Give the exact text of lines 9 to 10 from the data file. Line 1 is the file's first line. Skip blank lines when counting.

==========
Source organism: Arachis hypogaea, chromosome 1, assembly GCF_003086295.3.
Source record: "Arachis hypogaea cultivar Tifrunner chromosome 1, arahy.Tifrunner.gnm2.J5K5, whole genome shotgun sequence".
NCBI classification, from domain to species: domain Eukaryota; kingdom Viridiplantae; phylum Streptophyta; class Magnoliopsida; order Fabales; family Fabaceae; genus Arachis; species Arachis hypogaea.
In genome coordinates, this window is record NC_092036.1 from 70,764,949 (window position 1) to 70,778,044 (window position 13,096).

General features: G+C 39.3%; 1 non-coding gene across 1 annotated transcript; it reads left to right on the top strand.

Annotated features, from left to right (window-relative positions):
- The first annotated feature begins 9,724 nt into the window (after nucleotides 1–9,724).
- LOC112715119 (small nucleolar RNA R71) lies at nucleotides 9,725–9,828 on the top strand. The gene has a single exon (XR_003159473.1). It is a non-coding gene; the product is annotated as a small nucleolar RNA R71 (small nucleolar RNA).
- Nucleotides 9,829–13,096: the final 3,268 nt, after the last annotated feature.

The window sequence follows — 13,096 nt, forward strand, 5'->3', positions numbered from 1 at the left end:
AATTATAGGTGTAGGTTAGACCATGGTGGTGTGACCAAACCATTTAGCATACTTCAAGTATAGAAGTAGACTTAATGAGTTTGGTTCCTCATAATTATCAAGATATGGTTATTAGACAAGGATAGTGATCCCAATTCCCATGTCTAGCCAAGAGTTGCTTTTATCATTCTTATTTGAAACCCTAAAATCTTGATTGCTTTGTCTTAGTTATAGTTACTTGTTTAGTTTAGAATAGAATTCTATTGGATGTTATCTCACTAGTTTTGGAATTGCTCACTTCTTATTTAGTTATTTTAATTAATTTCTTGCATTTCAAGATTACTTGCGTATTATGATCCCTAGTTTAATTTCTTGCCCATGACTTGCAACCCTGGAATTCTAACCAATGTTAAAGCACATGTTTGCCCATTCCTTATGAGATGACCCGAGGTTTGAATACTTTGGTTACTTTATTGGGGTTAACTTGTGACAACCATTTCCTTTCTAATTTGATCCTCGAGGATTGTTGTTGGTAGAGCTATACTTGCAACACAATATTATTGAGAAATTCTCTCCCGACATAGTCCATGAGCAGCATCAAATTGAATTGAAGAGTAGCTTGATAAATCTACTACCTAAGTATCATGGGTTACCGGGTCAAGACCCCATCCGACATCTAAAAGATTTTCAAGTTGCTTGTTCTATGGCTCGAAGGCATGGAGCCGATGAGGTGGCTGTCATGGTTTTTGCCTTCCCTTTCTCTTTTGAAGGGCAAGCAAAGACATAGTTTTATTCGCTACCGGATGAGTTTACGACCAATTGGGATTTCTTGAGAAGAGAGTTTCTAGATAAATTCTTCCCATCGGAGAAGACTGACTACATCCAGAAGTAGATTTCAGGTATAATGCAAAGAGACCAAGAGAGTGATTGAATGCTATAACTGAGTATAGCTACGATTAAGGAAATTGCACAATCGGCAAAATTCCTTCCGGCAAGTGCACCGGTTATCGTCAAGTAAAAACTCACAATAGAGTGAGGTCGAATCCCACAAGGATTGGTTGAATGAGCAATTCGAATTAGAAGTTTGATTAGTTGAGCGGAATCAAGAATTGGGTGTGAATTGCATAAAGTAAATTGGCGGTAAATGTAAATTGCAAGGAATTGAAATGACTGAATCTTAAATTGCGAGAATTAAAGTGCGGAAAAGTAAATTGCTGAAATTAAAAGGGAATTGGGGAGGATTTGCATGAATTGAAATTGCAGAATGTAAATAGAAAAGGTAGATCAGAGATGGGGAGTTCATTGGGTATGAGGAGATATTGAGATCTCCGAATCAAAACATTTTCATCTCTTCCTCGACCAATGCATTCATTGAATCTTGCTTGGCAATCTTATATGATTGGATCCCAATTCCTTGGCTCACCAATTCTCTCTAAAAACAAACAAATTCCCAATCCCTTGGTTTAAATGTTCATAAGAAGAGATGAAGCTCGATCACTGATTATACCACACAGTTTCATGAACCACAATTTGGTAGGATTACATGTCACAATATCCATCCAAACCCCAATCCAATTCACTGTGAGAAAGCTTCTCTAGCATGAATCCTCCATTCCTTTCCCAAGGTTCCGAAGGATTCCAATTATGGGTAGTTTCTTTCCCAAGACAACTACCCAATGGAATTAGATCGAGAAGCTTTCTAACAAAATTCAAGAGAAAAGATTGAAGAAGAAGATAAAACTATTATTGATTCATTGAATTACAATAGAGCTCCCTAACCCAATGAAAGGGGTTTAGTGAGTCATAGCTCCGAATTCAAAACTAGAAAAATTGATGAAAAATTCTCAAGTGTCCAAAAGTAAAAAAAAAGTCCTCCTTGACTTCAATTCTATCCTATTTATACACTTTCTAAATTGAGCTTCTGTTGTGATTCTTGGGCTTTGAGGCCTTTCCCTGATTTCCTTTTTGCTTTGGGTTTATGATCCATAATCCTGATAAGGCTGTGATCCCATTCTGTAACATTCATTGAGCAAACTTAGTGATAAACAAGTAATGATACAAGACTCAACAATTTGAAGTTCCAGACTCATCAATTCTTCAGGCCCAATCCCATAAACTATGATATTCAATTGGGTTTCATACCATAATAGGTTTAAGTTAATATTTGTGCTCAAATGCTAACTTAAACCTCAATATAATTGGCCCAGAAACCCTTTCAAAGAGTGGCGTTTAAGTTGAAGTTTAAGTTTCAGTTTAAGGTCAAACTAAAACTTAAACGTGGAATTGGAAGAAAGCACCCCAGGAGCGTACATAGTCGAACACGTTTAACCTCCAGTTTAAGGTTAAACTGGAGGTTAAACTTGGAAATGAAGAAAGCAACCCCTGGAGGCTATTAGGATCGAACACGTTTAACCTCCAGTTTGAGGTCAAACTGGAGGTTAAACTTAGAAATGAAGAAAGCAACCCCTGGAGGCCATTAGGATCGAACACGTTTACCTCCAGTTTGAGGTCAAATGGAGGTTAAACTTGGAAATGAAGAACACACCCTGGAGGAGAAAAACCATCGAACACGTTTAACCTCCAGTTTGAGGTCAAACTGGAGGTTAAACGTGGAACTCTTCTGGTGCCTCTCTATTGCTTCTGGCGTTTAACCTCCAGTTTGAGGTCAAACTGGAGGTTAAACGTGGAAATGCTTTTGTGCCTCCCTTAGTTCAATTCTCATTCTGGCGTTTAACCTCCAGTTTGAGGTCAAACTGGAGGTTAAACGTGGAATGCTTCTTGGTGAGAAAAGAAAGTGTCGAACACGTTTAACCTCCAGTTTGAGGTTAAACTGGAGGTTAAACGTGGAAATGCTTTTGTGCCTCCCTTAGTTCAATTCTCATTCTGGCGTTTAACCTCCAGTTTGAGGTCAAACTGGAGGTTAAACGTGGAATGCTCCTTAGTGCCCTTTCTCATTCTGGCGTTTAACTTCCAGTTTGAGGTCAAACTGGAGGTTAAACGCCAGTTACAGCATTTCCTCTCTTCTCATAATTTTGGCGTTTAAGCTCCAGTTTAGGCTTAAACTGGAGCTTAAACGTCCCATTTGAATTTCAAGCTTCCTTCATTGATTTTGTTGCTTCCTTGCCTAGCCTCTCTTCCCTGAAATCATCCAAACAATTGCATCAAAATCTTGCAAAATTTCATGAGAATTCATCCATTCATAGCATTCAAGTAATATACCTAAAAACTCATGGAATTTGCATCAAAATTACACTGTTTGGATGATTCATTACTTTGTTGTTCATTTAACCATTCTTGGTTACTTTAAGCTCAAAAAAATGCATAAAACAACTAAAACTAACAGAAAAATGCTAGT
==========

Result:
- Nucleotides 9,829–13,096: the final 3,268 nt, after the last annotated feature.

The window sequence follows — 13,096 nt, forward strand, 5'->3', positions numbered from 1 at the left end: